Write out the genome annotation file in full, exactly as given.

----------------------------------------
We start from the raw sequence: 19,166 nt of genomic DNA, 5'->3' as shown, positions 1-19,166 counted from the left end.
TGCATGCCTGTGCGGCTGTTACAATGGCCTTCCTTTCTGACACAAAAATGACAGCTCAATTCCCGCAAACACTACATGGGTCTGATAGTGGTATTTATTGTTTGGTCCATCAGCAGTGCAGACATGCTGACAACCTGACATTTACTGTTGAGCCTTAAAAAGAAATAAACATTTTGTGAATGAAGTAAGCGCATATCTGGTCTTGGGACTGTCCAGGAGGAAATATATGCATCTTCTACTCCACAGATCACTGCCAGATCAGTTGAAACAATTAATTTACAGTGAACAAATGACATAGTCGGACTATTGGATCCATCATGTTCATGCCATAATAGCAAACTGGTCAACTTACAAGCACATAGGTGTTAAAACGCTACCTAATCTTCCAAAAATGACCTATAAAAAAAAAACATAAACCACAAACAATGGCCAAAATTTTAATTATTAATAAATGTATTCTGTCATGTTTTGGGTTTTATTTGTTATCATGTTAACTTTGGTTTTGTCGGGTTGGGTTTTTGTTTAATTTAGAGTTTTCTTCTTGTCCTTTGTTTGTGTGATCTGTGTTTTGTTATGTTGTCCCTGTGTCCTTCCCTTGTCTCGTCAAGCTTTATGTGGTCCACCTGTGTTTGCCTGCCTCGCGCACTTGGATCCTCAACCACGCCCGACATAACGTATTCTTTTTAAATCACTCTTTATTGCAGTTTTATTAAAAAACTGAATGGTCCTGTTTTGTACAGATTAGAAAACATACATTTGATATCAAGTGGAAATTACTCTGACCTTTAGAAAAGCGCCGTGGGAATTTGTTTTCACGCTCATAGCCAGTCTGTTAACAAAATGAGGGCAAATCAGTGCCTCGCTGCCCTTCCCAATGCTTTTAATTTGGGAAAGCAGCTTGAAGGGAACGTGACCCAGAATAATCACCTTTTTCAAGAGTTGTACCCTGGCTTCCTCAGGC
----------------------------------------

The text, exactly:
We start from the raw sequence: 19,166 nt of genomic DNA, 5'->3' as shown, positions 1-19,166 counted from the left end.
TGCATGCCTGTGCGGCTGTTACAATGGCCTTCCTTTCTGACACAAAAATGACAGCTCAATTCCCGCAAACACTACATGGGTCTGATAGTGGTATTTATTGTTTGGTCCATCAGCAGTGCAGACATGCTGACAACCTGACATTTACTGTTGAGCCTTAAAAAGAAATAAACATTTTGTGAATGAAGTAAGCGCATATCTGGTCTTGGGACTGTCCAGGAGGAAATATATGCATCTTCTACTCCACAGATCACTGCCAGATCAGTTGAAACAATTAATTTACAGTGAACAAATGACATAGTCGGACTATTGGATCCATCATGTTCATGCCATAATAGCAAACTGGTCAACTTACAAGCACATAGGTGTTAAAACGCTACCTAATCTTCCAAAAATGACCTATAAAAAAAAAACATAAACCACAAACAATGGCCAAAATTTTAATTATTAATAAATGTATTCTGTCATGTTTTGGGTTTTATTTGTTATCATGTTAACTTTGGTTTTGTCGGGTTGGGTTTTTGTTTAATTTAGAGTTTTCTTCTTGTCCTTTGTTTGTGTGATCTGTGTTTTGTTATGTTGTCCCTGTGTCCTTCCCTTGTCTCGTCAAGCTTTATGTGGTCCACCTGTGTTTGCCTGCCTCGCGCACTTGGATCCTCAACCACGCCCGACATAACGTATTCTTTTTAAATCACTCTTTATTGCAGTTTTATTAAAAAACTGAATGGTCCTGTTTTGTACAGATTAGAAAACATACATTTGATATCAAGTGGAAATTACTCTGACCTTTAGAAAAGCGCCGTGGGAATTTGTTTTCACGCTCATAGCCAGTCTGTTAACAAAATGAGGGCAAATCAGTGCCTCGCTGCCCTTCCCAATGCTTTTAATTTGGGAAAGCAGCTTGAAGGGAACGTGACCCAGAATAATCACCTTTTTCAAGAGTTGTACCCTGGCTTCCTCAGGC